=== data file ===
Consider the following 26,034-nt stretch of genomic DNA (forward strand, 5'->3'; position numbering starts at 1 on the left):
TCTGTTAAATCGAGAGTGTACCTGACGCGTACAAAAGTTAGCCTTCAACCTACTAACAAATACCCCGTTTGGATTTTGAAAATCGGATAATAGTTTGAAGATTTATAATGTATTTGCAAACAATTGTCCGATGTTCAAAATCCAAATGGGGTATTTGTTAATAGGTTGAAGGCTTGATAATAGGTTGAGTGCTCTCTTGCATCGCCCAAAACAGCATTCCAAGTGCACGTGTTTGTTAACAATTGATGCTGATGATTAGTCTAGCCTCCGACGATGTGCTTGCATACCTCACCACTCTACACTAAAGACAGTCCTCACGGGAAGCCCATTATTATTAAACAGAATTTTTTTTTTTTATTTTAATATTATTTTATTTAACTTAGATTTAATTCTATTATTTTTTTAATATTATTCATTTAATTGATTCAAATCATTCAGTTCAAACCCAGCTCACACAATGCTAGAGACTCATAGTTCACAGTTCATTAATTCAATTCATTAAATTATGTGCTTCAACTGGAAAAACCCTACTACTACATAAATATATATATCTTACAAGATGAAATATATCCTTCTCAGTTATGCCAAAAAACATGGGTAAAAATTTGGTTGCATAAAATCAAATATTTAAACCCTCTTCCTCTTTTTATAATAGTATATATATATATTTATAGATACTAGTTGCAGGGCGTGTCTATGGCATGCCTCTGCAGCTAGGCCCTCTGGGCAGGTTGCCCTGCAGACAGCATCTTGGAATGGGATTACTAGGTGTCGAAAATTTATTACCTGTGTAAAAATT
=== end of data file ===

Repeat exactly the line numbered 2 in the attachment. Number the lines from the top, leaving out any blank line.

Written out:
TCTGTTAAATCGAGAGTGTACCTGACGCGTACAAAAGTTAGCCTTCAACCTACTAACAAATACCCCGTTTGGATTTTGAAAATCGGATAATAGTTTGAAGATTTATAATGTATTTGCAAACAATTGTCCGATGTTCAAAATCCAAATGGGGTATTTGTTAATAGGTTGAAGGCTTGATAATAGGTTGAGTGCTCTCTTGCATCGCCCAAAACAGCATTCCAAGTGCACGTGTTTGTTAACAATTGATGCTGATGATTAGTCTAGCCTCCGACGATGTGCTTGCATACCTCACCACTCTACACTAAAGACAGTCCTCACGGGAAGCCCATTATTATTAAACAGAATTTTTTTTTTTTATTTTAATATTATTTTATTTAACTTAGATTTAATTCTATTATTTTTTTAATATTATTCATTTAATTGATTCAAATCATTCAGTTCAAACCCAGCTCACACAATGCTAGAGACTCATAGTTCACAGTTCATTAATTCAATTCATTAAATTATGTGCTTCAACTGGAAAAACCCTACTACTACATAAATATATATATCTTACAAGATGAAATATATCCTTCTCAGTTATGCCAAAAAACATGGGTAAAAATTTGGTTGCATAAAATCAAATATTTAAACCCTCTTCCTCTTTTTATAATAGTATATATATATATTTATAGATACTAGTTGCAGGGCGTGTCTATGGCATGCCTCTGCAGCTAGGCCCTCTGGGCAGGTTGCCCTGCAGACAGCATCTTGGAATGGGATTACTAGGTGTCGAAAATTTATTACCTGTGTAAAAATT